Cyrene is the relatively unknown ancient Greek city near present-day Shahhat, Libya, which was not only the oldest and most important of all five Greek cities in the region, but had a disproportionate contribution to philosophy.
The city of Cyrene actually gave all of today’s eastern Libya classical name of Cyrenaica
More than two thousand years ago, a group of Greeks from the island of Thira (also known as Santorini) headed south, searching for a new homeland. Their short journey from the Aegean Sea to the south ended in north Africa.
These Greek settlers established a new city, Cyrene, in 631 BC and soon had its first King, Battus.
Battus was the first powerful figure in what later became the famous dynasty of Battiads. The Battiads ruled Cyrene for eight generations until 440 BC.
Under their rule, the port city of Apollonia was founded, along with Berenice, today’s Benghazi.
Cyrene was prosperous and had trade ties with most Greek cities in the Mediterranean.
It was one of the principal cities in the ancient Greek world with its temples, tombs, agora, gymnasium, and Cyrene Amphitheatre all thought to be inspired by the historic structures of Delphi.
The city became a Republic in 460 BC following the political tradition that Athens had established.
Philosophy flourished in ancient city of Cyrene
Cyrene contributed to the intellectual life of the ancient Greek world through its renowned philosophers and mathematicians.
Philosophy flourished on the Cyrenaican plateau at the School of Cyrene. “Cyrenaics” developed here, a minor Socratic school founded by Aristippus, who was perhaps the friend of Socrates or, according to some accounts, a grandson of Aristippus by the same name.
French Neo-Epicurean philosopher, Michel Onfray, has called Cyrene “a philosophical Atlantis” thanks to its huge importance in the creation and initial development of the ethics of pleasure.
Cyrene was also the birthplace of Eratosthenes, who determined the circumference of the earth. The great thinker later went to Alexandria.
Statues of philosophers, poets, and The Nine Muses, and a bust of Demosthenes have been discovered in Cyrene, attesting to the great culture which once flourished in this region of Northern Africa.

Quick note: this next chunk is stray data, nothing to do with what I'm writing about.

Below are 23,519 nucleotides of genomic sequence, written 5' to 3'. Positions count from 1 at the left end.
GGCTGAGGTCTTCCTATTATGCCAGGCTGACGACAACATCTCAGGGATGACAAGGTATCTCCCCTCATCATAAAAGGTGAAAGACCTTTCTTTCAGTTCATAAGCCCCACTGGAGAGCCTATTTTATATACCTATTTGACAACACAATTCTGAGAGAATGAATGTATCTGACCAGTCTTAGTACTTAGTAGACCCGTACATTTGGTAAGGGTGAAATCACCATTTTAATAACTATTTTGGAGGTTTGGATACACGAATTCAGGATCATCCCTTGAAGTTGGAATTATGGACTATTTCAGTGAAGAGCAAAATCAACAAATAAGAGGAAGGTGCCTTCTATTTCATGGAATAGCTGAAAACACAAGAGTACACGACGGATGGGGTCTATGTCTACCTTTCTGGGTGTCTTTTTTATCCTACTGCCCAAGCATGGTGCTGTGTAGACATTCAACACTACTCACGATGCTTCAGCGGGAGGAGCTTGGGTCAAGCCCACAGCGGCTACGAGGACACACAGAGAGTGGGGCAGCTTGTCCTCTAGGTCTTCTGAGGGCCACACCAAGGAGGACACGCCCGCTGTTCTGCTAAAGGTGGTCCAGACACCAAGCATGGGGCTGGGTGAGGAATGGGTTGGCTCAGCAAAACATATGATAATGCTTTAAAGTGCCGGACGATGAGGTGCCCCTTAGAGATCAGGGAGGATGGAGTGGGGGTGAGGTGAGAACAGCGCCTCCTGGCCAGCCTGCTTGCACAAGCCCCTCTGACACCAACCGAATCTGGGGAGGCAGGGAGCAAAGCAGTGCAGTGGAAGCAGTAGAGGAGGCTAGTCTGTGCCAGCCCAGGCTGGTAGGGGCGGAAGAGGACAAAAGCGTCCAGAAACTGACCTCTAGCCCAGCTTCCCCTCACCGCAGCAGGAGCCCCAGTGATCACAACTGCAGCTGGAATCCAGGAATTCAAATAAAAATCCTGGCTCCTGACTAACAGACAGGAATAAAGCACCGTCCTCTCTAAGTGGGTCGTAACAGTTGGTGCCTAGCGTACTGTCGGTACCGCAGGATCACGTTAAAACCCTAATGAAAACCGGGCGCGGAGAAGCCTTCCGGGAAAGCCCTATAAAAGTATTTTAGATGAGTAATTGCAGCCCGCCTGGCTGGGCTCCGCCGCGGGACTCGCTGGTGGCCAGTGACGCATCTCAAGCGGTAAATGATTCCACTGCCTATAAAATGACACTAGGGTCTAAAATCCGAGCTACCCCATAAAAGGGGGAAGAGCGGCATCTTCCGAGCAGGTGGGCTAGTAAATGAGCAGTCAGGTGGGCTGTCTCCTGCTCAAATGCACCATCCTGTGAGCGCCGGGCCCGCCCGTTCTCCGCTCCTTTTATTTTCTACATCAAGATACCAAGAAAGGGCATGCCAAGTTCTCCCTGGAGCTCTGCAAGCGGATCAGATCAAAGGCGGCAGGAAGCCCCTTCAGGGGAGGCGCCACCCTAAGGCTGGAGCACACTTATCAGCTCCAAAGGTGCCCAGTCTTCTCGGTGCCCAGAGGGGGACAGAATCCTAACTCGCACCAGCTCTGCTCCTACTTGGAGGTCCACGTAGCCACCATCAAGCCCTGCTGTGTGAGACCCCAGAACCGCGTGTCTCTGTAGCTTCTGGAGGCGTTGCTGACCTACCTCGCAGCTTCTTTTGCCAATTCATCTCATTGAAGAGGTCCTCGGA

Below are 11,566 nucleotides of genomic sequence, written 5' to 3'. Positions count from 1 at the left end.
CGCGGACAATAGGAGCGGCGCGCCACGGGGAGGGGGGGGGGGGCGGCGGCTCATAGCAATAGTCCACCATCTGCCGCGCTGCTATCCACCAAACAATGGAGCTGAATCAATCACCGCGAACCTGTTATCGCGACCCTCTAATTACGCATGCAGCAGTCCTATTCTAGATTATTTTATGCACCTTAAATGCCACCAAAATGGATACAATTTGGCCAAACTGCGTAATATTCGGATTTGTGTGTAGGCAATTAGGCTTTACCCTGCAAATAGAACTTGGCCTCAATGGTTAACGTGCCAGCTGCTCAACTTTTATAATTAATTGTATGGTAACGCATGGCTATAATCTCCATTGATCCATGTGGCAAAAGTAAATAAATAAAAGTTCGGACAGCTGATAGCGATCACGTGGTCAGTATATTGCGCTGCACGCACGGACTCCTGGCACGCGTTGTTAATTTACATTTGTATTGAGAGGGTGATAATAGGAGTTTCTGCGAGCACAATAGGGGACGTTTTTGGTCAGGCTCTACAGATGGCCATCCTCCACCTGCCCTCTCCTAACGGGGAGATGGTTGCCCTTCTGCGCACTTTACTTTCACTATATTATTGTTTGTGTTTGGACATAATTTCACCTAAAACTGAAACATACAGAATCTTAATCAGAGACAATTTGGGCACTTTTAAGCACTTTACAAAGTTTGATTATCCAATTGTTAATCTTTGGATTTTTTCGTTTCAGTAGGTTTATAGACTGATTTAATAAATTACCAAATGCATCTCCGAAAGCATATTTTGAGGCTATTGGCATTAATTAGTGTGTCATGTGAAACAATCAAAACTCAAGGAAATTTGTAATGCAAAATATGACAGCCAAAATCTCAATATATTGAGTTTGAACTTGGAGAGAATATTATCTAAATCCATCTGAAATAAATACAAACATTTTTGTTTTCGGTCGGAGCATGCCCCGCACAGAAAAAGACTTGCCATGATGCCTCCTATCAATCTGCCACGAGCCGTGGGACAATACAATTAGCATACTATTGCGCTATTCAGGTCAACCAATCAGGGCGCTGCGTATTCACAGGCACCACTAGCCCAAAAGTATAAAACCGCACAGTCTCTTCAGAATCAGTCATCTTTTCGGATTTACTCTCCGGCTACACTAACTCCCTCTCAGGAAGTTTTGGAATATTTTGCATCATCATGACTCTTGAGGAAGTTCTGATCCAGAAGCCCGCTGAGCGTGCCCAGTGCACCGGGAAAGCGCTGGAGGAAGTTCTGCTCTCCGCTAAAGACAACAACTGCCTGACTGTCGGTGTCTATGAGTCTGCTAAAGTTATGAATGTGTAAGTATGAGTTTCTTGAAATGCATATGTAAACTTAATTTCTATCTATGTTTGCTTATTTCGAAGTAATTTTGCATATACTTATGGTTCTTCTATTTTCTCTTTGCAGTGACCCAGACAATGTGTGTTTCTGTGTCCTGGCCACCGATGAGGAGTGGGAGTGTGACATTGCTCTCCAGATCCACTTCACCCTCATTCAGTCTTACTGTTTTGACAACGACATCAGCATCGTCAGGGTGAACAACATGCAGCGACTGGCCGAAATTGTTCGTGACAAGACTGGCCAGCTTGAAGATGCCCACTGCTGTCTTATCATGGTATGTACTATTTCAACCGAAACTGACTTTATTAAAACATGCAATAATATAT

When Alexander the Great died in 323 BC, the Cyrenian Republic became subject to the rulers of the Ptolemaic Dynasty, and a few centuries later, it became part of the Roman Empire as a province.
The famous “Aphrodite of Cyrene,” a headless marble statue representing the goddess Venus, a Roman copy of a Greek original Aphrodite, was discovered by Italian soldiers here in 1913. It was transported to Rome, where it remained until 2008, when it was returned to the north African country.
Cyrene’s ruins remain there as a reminder of the region’s rich past, which was shaped by Greeks and Romans alike.
Included on the UNESCO World Heritage List in 1982, Cyrene today ranks among the UNESCO’s most neglected and endangered sites in the Mediterranean Basin due to improper restoration and extensive looting of its Greek artifacts.
Perhaps the most famous site uis the Temple of Zeus, which is located on the northeastern hill of the city, near the modern village of Shahhat.
Perhaps because of the bulk of its collapsed remains, this Temple has remained one of the least studied of all the great temples of the Hellenic world.
The date of the building’s construction is highly disputed, with some scholars arguing that the temple was built at some point in the 5th century, while others view its Archaic Doric design and style as an indicator that the Temple was in fact built in the 6th century.
Jewish rebels destroyed the Temple in 115 AD, undercutting and overturning the columns of the surrounding peristasis, which were never re-erected.
The temple is most notable for its size and complexity. Measuring 70 by 32 metres, it was larger than the Temple of Zeus at Olympia, and its cella was surrounded by two rows of columns, with 8 columns in each row at the front and back and 17 along the sides.
The temple also displays Doric refinements: for example, the Greek architects constructed the columns to lean slightly inwards, correcting some of the effects of perspective.